- On Capitol Hill
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- Policy Reform Work
Our projects are designed to empower policy makers to create positive change. With a focus on collaboration and outreach, we provide original, standards-based research on key policy issues.
SCEPA joined with the Economic Policy Institute on Capitol Hill to brief congressional staff and policy experts on tax expenditures, or incentives given through the tax code without scrutiny by Congress.
SCEPA economists are working on the prospects for a more progressive economic order to emerge from the shock of the recession. They have published papers and documents that place current events in a longer-term context as well as policy proposals to deal with short-term concerns. They are also documenting the emerging discussion of how the discipline of economics is reacting to the Great Recession and the questioning of conventional economic analysis.
Lance Taylor, a SCEPA Faculty Fellow, presents an overview of his new book, Maynard’s Revenge, in a Google Tech Talk.
The book, published this November by Harvard University Press, is a timely analysis of mainstream macroeconomics, posing the need for a more useful and realistic economic analysis that can provide a better understanding of the ongoing global financial and economic crisis.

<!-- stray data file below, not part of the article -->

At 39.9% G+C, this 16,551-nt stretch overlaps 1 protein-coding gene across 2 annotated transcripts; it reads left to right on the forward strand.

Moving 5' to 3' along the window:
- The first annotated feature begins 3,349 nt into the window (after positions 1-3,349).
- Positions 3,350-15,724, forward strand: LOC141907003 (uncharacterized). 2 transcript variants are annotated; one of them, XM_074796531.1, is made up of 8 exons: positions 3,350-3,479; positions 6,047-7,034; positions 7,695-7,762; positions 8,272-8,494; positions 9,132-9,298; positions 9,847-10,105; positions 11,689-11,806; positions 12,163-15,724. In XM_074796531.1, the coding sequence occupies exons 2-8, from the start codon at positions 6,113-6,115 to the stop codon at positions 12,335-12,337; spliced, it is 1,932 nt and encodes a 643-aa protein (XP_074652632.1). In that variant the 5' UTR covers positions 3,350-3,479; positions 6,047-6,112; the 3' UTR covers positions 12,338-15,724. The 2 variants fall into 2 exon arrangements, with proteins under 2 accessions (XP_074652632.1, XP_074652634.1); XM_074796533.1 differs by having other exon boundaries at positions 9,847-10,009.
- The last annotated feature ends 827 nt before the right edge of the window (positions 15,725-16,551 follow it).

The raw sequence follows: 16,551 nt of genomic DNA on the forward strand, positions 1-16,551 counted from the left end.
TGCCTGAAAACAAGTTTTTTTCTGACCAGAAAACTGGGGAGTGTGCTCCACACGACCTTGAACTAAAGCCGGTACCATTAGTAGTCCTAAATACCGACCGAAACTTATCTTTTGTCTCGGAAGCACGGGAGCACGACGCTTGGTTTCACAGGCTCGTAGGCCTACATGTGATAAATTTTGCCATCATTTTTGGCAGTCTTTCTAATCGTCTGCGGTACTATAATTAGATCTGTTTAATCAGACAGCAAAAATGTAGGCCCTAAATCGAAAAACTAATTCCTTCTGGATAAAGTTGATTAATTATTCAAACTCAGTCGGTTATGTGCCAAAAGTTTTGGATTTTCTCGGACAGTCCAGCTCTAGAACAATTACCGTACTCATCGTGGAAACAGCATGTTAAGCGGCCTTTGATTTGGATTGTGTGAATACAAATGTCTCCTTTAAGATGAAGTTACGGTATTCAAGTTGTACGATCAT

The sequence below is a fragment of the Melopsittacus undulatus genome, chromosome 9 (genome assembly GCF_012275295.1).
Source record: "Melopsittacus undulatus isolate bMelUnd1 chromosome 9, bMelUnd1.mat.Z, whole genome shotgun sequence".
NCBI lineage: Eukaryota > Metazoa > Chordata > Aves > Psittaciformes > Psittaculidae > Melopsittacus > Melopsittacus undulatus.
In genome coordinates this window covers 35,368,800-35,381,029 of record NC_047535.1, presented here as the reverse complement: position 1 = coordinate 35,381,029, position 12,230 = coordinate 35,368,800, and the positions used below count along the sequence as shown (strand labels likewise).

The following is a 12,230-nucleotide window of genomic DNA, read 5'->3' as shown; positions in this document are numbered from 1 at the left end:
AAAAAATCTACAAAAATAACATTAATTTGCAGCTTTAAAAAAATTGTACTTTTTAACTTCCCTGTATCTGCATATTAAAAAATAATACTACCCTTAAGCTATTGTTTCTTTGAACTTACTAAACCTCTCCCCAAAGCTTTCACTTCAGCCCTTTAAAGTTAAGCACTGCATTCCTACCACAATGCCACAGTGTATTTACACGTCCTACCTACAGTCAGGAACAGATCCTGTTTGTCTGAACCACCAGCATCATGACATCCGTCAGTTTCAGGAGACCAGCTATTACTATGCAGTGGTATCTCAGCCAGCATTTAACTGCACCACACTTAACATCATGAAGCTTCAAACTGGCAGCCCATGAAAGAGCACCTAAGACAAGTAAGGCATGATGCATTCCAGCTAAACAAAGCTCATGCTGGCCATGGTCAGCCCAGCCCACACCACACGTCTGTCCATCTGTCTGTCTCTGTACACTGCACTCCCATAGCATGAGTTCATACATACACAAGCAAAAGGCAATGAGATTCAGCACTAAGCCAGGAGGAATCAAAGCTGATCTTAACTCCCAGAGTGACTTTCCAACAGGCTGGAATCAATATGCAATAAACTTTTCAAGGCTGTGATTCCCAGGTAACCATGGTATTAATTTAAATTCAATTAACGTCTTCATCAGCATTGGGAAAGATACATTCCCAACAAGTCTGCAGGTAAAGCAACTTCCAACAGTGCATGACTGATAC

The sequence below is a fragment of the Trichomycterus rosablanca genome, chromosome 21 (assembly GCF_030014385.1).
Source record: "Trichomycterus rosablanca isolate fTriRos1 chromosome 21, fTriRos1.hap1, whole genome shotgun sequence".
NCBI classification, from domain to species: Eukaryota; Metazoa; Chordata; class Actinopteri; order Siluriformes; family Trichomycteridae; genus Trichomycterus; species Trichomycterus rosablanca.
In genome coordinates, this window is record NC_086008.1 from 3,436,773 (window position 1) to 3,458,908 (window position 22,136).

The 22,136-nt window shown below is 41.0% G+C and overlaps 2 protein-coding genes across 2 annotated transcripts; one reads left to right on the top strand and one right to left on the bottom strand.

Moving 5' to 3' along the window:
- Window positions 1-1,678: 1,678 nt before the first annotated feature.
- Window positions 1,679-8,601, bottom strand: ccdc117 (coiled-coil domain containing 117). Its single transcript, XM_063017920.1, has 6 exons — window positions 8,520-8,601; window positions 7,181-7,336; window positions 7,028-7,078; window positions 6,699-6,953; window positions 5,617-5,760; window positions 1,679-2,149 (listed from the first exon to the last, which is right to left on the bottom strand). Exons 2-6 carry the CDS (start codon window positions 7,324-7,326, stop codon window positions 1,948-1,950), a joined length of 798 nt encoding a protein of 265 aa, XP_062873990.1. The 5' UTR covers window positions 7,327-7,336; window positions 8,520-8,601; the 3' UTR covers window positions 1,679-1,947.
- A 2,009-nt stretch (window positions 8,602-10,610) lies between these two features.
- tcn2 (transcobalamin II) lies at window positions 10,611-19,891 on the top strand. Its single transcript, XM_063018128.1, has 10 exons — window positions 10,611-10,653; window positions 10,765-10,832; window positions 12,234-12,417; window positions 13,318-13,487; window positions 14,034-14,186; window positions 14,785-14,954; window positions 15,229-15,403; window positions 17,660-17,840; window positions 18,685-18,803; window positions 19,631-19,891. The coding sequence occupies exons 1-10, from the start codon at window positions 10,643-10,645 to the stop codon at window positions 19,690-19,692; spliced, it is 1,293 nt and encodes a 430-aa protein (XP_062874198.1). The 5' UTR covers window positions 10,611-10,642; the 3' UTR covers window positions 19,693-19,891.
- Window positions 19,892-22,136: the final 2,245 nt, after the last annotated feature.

The government spends $143 billion through tax breaks in an effort to expand pension coverage and security. Yet, over half of the American workforce does not have a pension. Retirement insecurity hurts business plans, workers’ lives and retiree well-being. Reform is needed.
SCEPA’s Guaranteeing Retirement Income Project, sponsored by the Rockefeller Foundation and in collaboration with Demos and the Economic Policy Institute, has a plan to guarantee safe and secure retirement income for all Americans.
In conversation with INET’s Lynn Parramore, New School Economics Professor Lance Taylor breaks down what’s wrong with the current debate on inequality and what to do about it.
Taylor is critical of the mainstream approach to inequality advanced by economists Joseph Stiglitz and Thomas Piketty. According to Taylor, Piketty’s celebrated book on inequality, “Capital in the Twenty-First Century,” relies heavily on an economic model that was discredited in the 1960s.
Taylor’s issue with the model Piketty uses goes back to the Cambridge Capital Controversies of the 1960s, when economists at MIT and Cambridge were at loggerheads over two fundamental economic questions. One was whether income distributions are formed by purely economic factors, or if social relations play a role. The other was whether it makes sense from a technical perspective to use an economy-wide capital stock in economic modelling. For Taylor, social relations are important and an all encompassing capital stock is problematic.
But much of the economics profession tacitly assumes the opposite positions, including Piketty.
This often leads to a confusion between the causes and the symptoms of inequality. For example, Stiglitz believes that economic rents, such as high costs of real estate, are a driver of income inequality. For Taylor, soaring property values in New York and London are a consequence of economic inequality, whose true causes can be traced to financialization and the erosion of workers’ power.